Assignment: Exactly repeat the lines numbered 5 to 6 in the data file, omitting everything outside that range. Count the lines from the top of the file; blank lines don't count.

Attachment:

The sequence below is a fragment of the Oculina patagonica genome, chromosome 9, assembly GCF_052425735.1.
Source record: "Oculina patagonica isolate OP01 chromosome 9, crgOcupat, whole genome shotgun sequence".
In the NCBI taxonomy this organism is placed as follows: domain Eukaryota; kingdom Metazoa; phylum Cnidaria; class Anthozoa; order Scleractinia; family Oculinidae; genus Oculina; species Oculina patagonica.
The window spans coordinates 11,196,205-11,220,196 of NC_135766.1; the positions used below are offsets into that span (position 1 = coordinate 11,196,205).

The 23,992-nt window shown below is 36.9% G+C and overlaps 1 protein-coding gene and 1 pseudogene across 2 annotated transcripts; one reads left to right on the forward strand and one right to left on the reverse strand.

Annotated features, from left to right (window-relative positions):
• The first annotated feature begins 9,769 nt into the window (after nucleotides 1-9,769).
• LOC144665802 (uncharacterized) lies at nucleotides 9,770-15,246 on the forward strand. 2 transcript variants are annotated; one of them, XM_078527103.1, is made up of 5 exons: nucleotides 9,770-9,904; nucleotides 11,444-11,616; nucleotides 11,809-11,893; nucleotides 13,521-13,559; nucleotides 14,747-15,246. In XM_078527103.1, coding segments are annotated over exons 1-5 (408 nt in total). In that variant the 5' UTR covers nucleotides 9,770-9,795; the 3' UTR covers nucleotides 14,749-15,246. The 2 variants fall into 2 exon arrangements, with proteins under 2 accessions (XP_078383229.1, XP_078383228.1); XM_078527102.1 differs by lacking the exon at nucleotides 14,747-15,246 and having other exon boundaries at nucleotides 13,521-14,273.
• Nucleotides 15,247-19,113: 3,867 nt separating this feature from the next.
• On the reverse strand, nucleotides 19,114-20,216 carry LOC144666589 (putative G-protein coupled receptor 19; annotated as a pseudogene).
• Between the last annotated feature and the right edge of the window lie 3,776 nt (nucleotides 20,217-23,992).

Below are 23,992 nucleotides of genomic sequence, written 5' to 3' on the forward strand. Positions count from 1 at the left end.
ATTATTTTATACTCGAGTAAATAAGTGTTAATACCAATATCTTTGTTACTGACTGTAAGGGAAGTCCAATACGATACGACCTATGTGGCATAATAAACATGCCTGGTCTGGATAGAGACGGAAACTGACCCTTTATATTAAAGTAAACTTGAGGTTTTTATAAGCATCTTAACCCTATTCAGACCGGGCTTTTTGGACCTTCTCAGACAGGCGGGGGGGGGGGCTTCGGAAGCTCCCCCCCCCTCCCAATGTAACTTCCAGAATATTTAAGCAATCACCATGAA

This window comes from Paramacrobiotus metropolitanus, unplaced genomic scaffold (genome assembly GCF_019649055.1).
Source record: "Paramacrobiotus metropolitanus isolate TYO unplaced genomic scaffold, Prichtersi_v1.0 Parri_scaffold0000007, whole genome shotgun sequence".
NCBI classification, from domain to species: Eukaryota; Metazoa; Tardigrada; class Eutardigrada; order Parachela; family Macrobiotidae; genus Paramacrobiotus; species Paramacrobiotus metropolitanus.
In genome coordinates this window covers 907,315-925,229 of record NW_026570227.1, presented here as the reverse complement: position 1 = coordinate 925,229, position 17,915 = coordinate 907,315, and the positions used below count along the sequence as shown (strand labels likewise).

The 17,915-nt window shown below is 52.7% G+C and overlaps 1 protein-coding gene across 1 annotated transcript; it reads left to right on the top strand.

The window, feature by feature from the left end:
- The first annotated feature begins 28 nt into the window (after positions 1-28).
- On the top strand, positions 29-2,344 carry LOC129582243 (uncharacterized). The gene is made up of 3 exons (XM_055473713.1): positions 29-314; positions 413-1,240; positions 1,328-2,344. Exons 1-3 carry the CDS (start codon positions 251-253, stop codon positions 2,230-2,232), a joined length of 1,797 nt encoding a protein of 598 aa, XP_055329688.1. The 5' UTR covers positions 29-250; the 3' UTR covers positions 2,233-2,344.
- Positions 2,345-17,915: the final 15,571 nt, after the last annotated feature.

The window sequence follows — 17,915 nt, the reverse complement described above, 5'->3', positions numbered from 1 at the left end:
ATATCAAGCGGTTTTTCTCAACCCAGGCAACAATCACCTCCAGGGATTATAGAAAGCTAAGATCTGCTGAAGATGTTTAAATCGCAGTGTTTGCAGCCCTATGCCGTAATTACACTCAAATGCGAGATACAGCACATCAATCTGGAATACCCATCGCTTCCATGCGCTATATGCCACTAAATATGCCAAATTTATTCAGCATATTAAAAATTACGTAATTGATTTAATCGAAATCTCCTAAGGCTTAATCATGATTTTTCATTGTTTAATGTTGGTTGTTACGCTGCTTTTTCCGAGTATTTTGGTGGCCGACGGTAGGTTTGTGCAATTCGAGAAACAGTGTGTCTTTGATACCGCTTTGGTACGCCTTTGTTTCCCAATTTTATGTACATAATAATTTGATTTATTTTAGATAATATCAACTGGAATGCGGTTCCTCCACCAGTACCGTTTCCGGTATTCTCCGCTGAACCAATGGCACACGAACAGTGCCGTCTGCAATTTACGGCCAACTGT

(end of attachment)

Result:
The 23,992-nt window shown below is 36.9% G+C and overlaps 1 protein-coding gene and 1 pseudogene across 2 annotated transcripts; one reads left to right on the forward strand and one right to left on the reverse strand.

Annotated features, from left to right (window-relative positions):